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The False Seductiveness of the Priority List as a Planning Tool

Andrew Elliott

Priority lists: can't escape them, can't trust them. As developers, we all make our lists: a list of issues to be triaged, a list of bugs to be fixed, a list of features to be implemented, but which to do first?

It seems so easy to just go down the list and assign a priority to each item, then to start work on one of those you have assigned the highest priority to.  BUT:

  • We often confuse importance with urgency - an urgency-based priority list will often conflict with an importance-based priority.  And both can be valid.

  • Whose priority? Yours, your client's, your co-worker's, your boss's?  A client or colleague bashing down your door may in the end be just one voice among many demanding your attention.

  • Priority/Urgency/Importance may not be visible at first glance.  A live production system bug may need to be triaged urgently, but may reveal an issue of low urgency.

  • Issues are often related to one another: often a single fix can hit several problems at once, each of which is of low importance but which taken together are a good use of effort.

  • Often a low-priority job may be tacked on to a high-priority job in a related area and so be addressed at a very low effort cost.

  • Priorities change over time: a task that may be useful to carry out today may have no value tomorrow: for example, a task needed by the month-end will increase in priority as the month progresses.

  • All this is bad enough when you are in control.  When others (e.g. clients or managers) are in charge of the prioritisation process, things can become very frustrating as irrational choices are made on the basis of indadequate information.

So, is there a more rational way of choosing which job to work on next? The two extremes are the obvious approach: highest priority first; and on the other extreme, a random choice. In practice, nobody would run their daily lives according to either these extremes: most of us would arrange things so that low priority tasks simply took a smaller slice of our attention through the day.  And so it should be with work priorities: it makes sense that even low priority jobs should receive SOME attention.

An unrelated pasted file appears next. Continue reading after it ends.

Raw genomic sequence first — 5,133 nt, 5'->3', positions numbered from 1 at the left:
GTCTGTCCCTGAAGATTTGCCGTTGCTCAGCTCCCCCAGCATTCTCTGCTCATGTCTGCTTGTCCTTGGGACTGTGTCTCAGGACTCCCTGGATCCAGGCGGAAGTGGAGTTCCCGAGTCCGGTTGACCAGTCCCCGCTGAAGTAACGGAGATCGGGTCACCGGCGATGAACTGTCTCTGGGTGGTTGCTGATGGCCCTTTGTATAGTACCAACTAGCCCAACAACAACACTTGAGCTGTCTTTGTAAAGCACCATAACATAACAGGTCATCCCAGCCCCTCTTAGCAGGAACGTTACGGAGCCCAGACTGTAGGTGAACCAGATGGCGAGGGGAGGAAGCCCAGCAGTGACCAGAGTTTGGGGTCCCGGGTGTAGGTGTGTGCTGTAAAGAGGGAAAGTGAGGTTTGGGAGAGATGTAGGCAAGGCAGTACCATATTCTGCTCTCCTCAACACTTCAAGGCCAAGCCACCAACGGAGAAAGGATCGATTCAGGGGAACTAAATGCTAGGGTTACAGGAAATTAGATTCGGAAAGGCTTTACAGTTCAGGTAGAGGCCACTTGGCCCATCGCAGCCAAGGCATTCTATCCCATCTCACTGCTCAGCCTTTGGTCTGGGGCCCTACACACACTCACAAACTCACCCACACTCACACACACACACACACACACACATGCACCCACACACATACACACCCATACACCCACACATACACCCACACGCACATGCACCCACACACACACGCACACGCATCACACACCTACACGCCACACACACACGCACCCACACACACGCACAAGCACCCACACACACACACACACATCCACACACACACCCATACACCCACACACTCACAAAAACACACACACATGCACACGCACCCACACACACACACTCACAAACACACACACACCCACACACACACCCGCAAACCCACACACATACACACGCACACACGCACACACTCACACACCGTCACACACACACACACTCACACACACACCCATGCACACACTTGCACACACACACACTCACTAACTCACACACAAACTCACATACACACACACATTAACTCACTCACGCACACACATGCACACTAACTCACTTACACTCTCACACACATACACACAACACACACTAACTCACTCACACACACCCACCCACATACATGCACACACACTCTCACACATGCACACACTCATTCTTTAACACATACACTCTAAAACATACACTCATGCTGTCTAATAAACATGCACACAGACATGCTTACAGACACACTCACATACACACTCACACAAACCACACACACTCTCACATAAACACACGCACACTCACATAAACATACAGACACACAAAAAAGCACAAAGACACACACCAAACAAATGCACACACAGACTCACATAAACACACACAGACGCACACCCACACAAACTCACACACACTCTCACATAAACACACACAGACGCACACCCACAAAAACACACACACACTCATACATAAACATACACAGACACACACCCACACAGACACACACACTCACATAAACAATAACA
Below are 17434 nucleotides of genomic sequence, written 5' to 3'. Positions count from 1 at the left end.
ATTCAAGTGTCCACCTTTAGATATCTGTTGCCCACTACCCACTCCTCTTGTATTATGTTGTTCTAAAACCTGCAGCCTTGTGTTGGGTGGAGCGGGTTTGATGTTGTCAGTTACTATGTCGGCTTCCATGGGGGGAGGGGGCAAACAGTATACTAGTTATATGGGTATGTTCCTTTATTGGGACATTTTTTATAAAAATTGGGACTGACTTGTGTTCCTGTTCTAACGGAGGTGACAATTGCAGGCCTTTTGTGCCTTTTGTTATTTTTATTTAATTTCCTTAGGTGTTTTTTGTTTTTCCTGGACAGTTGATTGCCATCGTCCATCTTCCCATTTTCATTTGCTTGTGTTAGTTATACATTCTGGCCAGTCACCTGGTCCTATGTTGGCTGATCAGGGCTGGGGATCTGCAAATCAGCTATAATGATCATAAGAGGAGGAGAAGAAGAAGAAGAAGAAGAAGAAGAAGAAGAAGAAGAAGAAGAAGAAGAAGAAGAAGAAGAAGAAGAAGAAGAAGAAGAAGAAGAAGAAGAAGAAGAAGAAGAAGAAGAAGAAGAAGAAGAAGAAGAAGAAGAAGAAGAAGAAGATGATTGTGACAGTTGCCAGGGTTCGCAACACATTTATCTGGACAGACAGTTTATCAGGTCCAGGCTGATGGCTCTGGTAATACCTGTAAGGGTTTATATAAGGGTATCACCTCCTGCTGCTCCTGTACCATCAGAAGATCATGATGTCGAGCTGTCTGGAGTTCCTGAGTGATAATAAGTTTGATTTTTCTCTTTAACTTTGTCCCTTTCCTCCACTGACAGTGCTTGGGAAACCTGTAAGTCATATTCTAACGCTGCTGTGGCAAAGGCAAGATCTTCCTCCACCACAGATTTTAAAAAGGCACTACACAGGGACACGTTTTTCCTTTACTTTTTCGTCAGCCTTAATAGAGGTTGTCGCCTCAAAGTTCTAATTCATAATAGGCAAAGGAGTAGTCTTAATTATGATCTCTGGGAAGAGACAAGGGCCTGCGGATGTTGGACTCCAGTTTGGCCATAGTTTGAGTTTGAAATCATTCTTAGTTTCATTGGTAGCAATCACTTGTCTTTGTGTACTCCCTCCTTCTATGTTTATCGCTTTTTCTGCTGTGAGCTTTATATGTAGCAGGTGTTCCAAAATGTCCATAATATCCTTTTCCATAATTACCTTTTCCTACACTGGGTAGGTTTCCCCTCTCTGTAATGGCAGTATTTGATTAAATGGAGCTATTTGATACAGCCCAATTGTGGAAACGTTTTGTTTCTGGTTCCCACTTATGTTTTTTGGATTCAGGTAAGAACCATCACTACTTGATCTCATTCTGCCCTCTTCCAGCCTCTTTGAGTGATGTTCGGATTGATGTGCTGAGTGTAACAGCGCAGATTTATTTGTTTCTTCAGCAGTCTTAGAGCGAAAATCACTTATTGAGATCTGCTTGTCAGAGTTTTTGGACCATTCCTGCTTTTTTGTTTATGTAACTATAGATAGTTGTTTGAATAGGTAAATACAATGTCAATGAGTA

To make good choices here, you need good triage (and that deserves a write-up of its own): good decision-making needs good inputs, and it makes sense to think about what these inputs should be: a single crude "priority" rating is not enough.

I think that what is then needed is some sort of calculus of priority, whereby all the above considerations are included to work out the relative value of carrying out various jobs at different times, and an algorithm (formal or informal) that selects what items, performed when, would give the best overall result.  

Good developers have good intuitions in this regard, have some knowledge of the target system, and would unconsciously weigh these factors in comparing candidate tasks, thereby getting a “sense” of when the time was right to tackle particular jobs.   It's interesting to speculate whether this process could be assisted by smart "prioritising" tools.